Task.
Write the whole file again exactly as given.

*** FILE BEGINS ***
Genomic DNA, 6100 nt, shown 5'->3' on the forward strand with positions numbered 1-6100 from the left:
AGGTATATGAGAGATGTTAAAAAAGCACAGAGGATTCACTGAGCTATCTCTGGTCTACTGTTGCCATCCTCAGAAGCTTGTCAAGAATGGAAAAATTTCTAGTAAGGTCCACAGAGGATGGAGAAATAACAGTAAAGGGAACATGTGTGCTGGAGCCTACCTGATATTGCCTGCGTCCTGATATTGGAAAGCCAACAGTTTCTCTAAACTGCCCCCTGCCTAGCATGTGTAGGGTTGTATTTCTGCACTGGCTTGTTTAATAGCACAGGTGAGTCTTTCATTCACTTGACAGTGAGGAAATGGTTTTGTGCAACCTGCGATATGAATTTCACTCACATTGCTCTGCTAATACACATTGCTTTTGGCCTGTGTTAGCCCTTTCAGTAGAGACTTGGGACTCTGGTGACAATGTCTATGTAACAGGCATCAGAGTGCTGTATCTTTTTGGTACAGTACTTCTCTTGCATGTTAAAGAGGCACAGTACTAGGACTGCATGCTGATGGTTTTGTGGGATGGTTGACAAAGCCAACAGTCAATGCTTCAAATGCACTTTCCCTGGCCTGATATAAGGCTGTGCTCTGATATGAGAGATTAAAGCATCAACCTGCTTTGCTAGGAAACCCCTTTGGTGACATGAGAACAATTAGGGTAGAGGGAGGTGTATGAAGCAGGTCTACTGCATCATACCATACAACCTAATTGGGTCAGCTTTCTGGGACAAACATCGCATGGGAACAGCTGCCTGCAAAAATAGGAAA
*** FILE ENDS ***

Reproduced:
Genomic DNA, 6100 nt, shown 5'->3' on the forward strand with positions numbered 1-6100 from the left:
AGGTATATGAGAGATGTTAAAAAAGCACAGAGGATTCACTGAGCTATCTCTGGTCTACTGTTGCCATCCTCAGAAGCTTGTCAAGAATGGAAAAATTTCTAGTAAGGTCCACAGAGGATGGAGAAATAACAGTAAAGGGAACATGTGTGCTGGAGCCTACCTGATATTGCCTGCGTCCTGATATTGGAAAGCCAACAGTTTCTCTAAACTGCCCCCTGCCTAGCATGTGTAGGGTTGTATTTCTGCACTGGCTTGTTTAATAGCACAGGTGAGTCTTTCATTCACTTGACAGTGAGGAAATGGTTTTGTGCAACCTGCGATATGAATTTCACTCACATTGCTCTGCTAATACACATTGCTTTTGGCCTGTGTTAGCCCTTTCAGTAGAGACTTGGGACTCTGGTGACAATGTCTATGTAACAGGCATCAGAGTGCTGTATCTTTTTGGTACAGTACTTCTCTTGCATGTTAAAGAGGCACAGTACTAGGACTGCATGCTGATGGTTTTGTGGGATGGTTGACAAAGCCAACAGTCAATGCTTCAAATGCACTTTCCCTGGCCTGATATAAGGCTGTGCTCTGATATGAGAGATTAAAGCATCAACCTGCTTTGCTAGGAAACCCCTTTGGTGACATGAGAACAATTAGGGTAGAGGGAGGTGTATGAAGCAGGTCTACTGCATCATACCATACAACCTAATTGGGTCAGCTTTCTGGGACAAACATCGCATGGGAACAGCTGCCTGCAAAAATAGGAAA